Chunky font?

hrant's picture

What's the green font? It's at Subway.

hhp

Comments

bojev's picture

Although some of the repeating letters look close I think it is hand done - but skillfully.

hrant's picture

That's what I thought too, but when I looked closer there was too much repetition (obscured by rotation/scaling).

hhp

riccard0's picture

Since it’s for an one-off promotion, it could well be a collection of just those letters made with a vector program.
Anyway, if someone would like to zoom in for a closer look:
http://www.subway.com/Menu/Promotions/Breakfast/Marquee/W6/Breakfast_Avo...

kthomps5's picture

Meet Me in Brooklyn is strangely close (maybe someone rounded it over for this use?):

http://www.myfonts.com/fonts/street-type/meet-me-in-brooklyn/

fvilanakis's picture

Not a close one, but the letter shapes look appropriate for an easy editing: Pusab free font by Ryoichi Tsunekawa [designer at flat-it, Dharma Type, etc]

donshottype's picture

As an experiment I rounded Meet Me in Brooklyn while trying to respect the general average of the outlines


Some letters, like _O_ ended up being close to _AVOCADO ON_, while others while having a similar thick and thin character, were different in emphasis.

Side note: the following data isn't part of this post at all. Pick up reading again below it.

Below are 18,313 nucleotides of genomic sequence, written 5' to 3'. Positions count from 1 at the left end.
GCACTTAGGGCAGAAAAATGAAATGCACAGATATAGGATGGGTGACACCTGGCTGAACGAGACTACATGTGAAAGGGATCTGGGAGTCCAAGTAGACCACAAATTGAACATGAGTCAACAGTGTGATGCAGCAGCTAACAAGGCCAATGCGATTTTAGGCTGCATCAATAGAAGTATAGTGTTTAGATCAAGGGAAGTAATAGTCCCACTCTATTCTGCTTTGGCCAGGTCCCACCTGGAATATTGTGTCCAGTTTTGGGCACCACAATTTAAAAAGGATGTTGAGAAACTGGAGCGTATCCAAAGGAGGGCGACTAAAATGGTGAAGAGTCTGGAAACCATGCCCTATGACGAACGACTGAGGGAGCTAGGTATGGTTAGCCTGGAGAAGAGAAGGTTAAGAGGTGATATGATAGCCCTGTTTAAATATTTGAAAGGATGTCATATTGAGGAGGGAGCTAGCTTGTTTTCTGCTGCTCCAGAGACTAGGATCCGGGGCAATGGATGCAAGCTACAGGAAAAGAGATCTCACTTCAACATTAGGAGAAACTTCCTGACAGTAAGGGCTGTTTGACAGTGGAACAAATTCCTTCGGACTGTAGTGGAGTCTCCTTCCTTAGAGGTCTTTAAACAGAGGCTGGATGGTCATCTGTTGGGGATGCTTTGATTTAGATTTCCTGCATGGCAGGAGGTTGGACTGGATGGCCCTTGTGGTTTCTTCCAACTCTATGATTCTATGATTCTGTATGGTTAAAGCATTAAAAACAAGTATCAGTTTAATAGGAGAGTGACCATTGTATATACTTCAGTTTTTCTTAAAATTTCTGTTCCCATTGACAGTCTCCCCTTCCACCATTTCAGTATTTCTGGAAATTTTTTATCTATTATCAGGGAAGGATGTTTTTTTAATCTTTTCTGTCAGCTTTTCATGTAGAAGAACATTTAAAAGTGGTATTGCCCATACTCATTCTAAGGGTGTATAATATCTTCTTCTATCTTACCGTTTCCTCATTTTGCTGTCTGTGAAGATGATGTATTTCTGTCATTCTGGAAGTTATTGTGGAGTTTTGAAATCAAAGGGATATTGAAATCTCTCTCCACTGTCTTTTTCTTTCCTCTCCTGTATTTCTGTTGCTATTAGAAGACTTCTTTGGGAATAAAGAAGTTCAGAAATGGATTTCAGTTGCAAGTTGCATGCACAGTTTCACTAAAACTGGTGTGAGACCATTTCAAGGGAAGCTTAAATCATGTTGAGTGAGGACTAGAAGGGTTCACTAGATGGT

In my opinion _AVOCADO ON_ was hand lettered using a casual thick and thin technique and the similarities are due to convergent evolution on similar shapes that the lettering artist of this sign and the fontmaker of Meet Me in Brooklyn considered effective in catching a casual unstructured and spontaneous mood.
A rounded version of Meet Me in Brooklyn would be very suitable as a source for making a full alphabet in the general style of _AVOCADO ON_.
This type of font works well when the letters are angled slightly. A good trick is to angle the letters one way for the upper case and in the opposite direction for the lower case.
Generate a couple of extra fonts with the letters at different sizes and a some variation in detail. For output, mix the fonts and cases, and you are about as close to informal lettering as you can get within the limits of digital font making.
Don

hrant's picture

Interesting stuff, guys.
It seems most probable that a setting of "Meet Me in Brooklyn" was somehow processed (maybe an auto-trace of the MyFonts rendering) to arrive at each glyph.

hhp

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